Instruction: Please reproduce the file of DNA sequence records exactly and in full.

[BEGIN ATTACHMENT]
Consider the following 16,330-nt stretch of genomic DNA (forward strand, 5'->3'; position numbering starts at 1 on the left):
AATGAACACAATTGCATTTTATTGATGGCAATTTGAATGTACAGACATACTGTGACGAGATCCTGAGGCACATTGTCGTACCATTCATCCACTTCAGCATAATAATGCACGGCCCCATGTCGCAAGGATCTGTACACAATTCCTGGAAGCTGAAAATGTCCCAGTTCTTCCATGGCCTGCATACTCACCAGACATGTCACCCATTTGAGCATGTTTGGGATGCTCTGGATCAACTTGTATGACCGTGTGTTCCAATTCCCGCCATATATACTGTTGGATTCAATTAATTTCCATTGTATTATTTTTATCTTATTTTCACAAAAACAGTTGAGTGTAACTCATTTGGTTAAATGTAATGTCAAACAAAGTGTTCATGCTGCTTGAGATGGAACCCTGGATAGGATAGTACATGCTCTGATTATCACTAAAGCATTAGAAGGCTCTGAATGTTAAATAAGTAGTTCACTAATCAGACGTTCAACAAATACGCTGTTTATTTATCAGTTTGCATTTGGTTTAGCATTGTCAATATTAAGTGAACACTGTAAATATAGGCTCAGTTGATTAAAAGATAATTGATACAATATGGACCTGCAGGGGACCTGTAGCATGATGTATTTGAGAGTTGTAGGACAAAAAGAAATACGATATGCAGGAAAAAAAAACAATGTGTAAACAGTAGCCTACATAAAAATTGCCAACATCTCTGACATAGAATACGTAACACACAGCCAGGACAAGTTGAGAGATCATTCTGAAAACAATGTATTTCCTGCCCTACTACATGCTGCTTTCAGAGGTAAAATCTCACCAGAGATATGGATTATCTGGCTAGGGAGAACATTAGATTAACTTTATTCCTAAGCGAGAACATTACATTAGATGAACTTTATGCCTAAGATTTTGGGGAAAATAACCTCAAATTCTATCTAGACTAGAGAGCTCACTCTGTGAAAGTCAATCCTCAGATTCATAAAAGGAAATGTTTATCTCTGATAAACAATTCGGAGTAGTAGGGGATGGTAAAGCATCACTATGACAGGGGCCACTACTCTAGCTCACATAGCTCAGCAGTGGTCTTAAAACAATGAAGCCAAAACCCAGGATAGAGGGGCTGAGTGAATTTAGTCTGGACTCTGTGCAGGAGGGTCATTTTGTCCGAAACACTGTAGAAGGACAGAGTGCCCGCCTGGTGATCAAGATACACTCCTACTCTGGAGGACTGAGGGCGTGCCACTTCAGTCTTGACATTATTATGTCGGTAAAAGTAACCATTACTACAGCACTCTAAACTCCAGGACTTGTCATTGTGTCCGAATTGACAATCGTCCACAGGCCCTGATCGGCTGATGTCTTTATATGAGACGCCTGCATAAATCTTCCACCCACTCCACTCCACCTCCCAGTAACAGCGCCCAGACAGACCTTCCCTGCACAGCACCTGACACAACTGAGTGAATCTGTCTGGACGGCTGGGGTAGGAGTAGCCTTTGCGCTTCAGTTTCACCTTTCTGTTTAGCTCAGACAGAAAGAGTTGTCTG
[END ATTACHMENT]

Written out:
Consider the following 16,330-nt stretch of genomic DNA (forward strand, 5'->3'; position numbering starts at 1 on the left):
AATGAACACAATTGCATTTTATTGATGGCAATTTGAATGTACAGACATACTGTGACGAGATCCTGAGGCACATTGTCGTACCATTCATCCACTTCAGCATAATAATGCACGGCCCCATGTCGCAAGGATCTGTACACAATTCCTGGAAGCTGAAAATGTCCCAGTTCTTCCATGGCCTGCATACTCACCAGACATGTCACCCATTTGAGCATGTTTGGGATGCTCTGGATCAACTTGTATGACCGTGTGTTCCAATTCCCGCCATATATACTGTTGGATTCAATTAATTTCCATTGTATTATTTTTATCTTATTTTCACAAAAACAGTTGAGTGTAACTCATTTGGTTAAATGTAATGTCAAACAAAGTGTTCATGCTGCTTGAGATGGAACCCTGGATAGGATAGTACATGCTCTGATTATCACTAAAGCATTAGAAGGCTCTGAATGTTAAATAAGTAGTTCACTAATCAGACGTTCAACAAATACGCTGTTTATTTATCAGTTTGCATTTGGTTTAGCATTGTCAATATTAAGTGAACACTGTAAATATAGGCTCAGTTGATTAAAAGATAATTGATACAATATGGACCTGCAGGGGACCTGTAGCATGATGTATTTGAGAGTTGTAGGACAAAAAGAAATACGATATGCAGGAAAAAAAAACAATGTGTAAACAGTAGCCTACATAAAAATTGCCAACATCTCTGACATAGAATACGTAACACACAGCCAGGACAAGTTGAGAGATCATTCTGAAAACAATGTATTTCCTGCCCTACTACATGCTGCTTTCAGAGGTAAAATCTCACCAGAGATATGGATTATCTGGCTAGGGAGAACATTAGATTAACTTTATTCCTAAGCGAGAACATTACATTAGATGAACTTTATGCCTAAGATTTTGGGGAAAATAACCTCAAATTCTATCTAGACTAGAGAGCTCACTCTGTGAAAGTCAATCCTCAGATTCATAAAAGGAAATGTTTATCTCTGATAAACAATTCGGAGTAGTAGGGGATGGTAAAGCATCACTATGACAGGGGCCACTACTCTAGCTCACATAGCTCAGCAGTGGTCTTAAAACAATGAAGCCAAAACCCAGGATAGAGGGGCTGAGTGAATTTAGTCTGGACTCTGTGCAGGAGGGTCATTTTGTCCGAAACACTGTAGAAGGACAGAGTGCCCGCCTGGTGATCAAGATACACTCCTACTCTGGAGGACTGAGGGCGTGCCACTTCAGTCTTGACATTATTATGTCGGTAAAAGTAACCATTACTACAGCACTCTAAACTCCAGGACTTGTCATTGTGTCCGAATTGACAATCGTCCACAGGCCCTGATCGGCTGATGTCTTTATATGAGACGCCTGCATAAATCTTCCACCCACTCCACTCCACCTCCCAGTAACAGCGCCCAGACAGACCTTCCCTGCACAGCACCTGACACAACTGAGTGAATCTGTCTGGACGGCTGGGGTAGGAGTAGCCTTTGCGCTTCAGTTTCACCTTTCTGTTTAGCTCAGACAGAAAGAGTTGTCTG